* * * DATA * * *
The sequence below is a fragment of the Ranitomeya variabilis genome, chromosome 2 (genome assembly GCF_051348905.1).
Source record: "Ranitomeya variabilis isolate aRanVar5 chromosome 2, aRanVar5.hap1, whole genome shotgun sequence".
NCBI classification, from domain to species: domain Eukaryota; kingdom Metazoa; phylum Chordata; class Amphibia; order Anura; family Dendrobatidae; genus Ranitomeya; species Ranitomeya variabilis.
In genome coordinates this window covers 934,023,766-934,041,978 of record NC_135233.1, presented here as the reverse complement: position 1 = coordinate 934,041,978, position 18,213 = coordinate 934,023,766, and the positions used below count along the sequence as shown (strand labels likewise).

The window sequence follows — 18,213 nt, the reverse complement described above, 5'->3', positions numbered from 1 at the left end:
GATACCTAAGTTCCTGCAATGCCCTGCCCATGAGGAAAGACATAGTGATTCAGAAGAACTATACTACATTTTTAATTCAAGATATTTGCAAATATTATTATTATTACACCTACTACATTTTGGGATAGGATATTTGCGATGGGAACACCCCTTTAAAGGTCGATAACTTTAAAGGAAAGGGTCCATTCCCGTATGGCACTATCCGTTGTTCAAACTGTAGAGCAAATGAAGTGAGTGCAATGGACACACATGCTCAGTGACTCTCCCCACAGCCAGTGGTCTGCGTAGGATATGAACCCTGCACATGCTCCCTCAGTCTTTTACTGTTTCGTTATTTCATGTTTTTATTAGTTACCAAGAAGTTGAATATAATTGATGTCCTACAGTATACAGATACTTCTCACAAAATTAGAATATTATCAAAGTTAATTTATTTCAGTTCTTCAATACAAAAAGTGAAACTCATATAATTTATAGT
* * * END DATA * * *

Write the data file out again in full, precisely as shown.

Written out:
The sequence below is a fragment of the Ranitomeya variabilis genome, chromosome 2 (genome assembly GCF_051348905.1).
Source record: "Ranitomeya variabilis isolate aRanVar5 chromosome 2, aRanVar5.hap1, whole genome shotgun sequence".
NCBI classification, from domain to species: domain Eukaryota; kingdom Metazoa; phylum Chordata; class Amphibia; order Anura; family Dendrobatidae; genus Ranitomeya; species Ranitomeya variabilis.
In genome coordinates this window covers 934,023,766-934,041,978 of record NC_135233.1, presented here as the reverse complement: position 1 = coordinate 934,041,978, position 18,213 = coordinate 934,023,766, and the positions used below count along the sequence as shown (strand labels likewise).

The window sequence follows — 18,213 nt, the reverse complement described above, 5'->3', positions numbered from 1 at the left end:
GATACCTAAGTTCCTGCAATGCCCTGCCCATGAGGAAAGACATAGTGATTCAGAAGAACTATACTACATTTTTAATTCAAGATATTTGCAAATATTATTATTATTACACCTACTACATTTTGGGATAGGATATTTGCGATGGGAACACCCCTTTAAAGGTCGATAACTTTAAAGGAAAGGGTCCATTCCCGTATGGCACTATCCGTTGTTCAAACTGTAGAGCAAATGAAGTGAGTGCAATGGACACACATGCTCAGTGACTCTCCCCACAGCCAGTGGTCTGCGTAGGATATGAACCCTGCACATGCTCCCTCAGTCTTTTACTGTTTCGTTATTTCATGTTTTTATTAGTTACCAAGAAGTTGAATATAATTGATGTCCTACAGTATACAGATACTTCTCACAAAATTAGAATATTATCAAAGTTAATTTATTTCAGTTCTTCAATACAAAAAGTGAAACTCATATAATTTATAGT